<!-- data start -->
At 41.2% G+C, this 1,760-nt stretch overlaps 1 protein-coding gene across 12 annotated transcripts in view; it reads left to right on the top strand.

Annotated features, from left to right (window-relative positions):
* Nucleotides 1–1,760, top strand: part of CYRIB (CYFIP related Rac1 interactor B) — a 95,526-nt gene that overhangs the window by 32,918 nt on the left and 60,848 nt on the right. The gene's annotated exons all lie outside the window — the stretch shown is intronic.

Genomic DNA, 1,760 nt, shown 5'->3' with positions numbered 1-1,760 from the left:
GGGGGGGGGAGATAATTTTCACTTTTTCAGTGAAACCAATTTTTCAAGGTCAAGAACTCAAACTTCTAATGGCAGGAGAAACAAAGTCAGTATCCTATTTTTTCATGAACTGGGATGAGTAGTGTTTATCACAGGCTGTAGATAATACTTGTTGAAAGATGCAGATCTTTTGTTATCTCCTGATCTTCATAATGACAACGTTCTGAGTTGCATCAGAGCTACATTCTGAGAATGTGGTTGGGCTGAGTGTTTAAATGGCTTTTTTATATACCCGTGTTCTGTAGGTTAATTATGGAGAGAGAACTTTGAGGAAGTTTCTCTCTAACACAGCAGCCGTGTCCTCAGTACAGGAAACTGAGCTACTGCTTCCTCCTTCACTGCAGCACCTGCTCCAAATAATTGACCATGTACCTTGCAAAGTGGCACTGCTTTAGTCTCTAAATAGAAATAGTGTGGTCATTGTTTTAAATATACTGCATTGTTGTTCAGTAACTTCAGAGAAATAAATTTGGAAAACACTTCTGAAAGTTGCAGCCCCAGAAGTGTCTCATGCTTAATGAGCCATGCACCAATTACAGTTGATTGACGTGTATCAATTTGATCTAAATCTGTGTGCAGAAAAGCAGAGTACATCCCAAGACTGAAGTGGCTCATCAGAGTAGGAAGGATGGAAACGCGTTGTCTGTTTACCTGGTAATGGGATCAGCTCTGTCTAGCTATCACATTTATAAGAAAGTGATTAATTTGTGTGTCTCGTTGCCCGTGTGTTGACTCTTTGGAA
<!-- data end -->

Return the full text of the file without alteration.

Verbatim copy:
At 41.2% G+C, this 1,760-nt stretch overlaps 1 protein-coding gene across 12 annotated transcripts in view; it reads left to right on the top strand.

Annotated features, from left to right (window-relative positions):
* Nucleotides 1–1,760, top strand: part of CYRIB (CYFIP related Rac1 interactor B) — a 95,526-nt gene that overhangs the window by 32,918 nt on the left and 60,848 nt on the right. The gene's annotated exons all lie outside the window — the stretch shown is intronic.

Genomic DNA, 1,760 nt, shown 5'->3' with positions numbered 1-1,760 from the left:
GGGGGGGGGAGATAATTTTCACTTTTTCAGTGAAACCAATTTTTCAAGGTCAAGAACTCAAACTTCTAATGGCAGGAGAAACAAAGTCAGTATCCTATTTTTTCATGAACTGGGATGAGTAGTGTTTATCACAGGCTGTAGATAATACTTGTTGAAAGATGCAGATCTTTTGTTATCTCCTGATCTTCATAATGACAACGTTCTGAGTTGCATCAGAGCTACATTCTGAGAATGTGGTTGGGCTGAGTGTTTAAATGGCTTTTTTATATACCCGTGTTCTGTAGGTTAATTATGGAGAGAGAACTTTGAGGAAGTTTCTCTCTAACACAGCAGCCGTGTCCTCAGTACAGGAAACTGAGCTACTGCTTCCTCCTTCACTGCAGCACCTGCTCCAAATAATTGACCATGTACCTTGCAAAGTGGCACTGCTTTAGTCTCTAAATAGAAATAGTGTGGTCATTGTTTTAAATATACTGCATTGTTGTTCAGTAACTTCAGAGAAATAAATTTGGAAAACACTTCTGAAAGTTGCAGCCCCAGAAGTGTCTCATGCTTAATGAGCCATGCACCAATTACAGTTGATTGACGTGTATCAATTTGATCTAAATCTGTGTGCAGAAAAGCAGAGTACATCCCAAGACTGAAGTGGCTCATCAGAGTAGGAAGGATGGAAACGCGTTGTCTGTTTACCTGGTAATGGGATCAGCTCTGTCTAGCTATCACATTTATAAGAAAGTGATTAATTTGTGTGTCTCGTTGCCCGTGTGTTGACTCTTTGGAA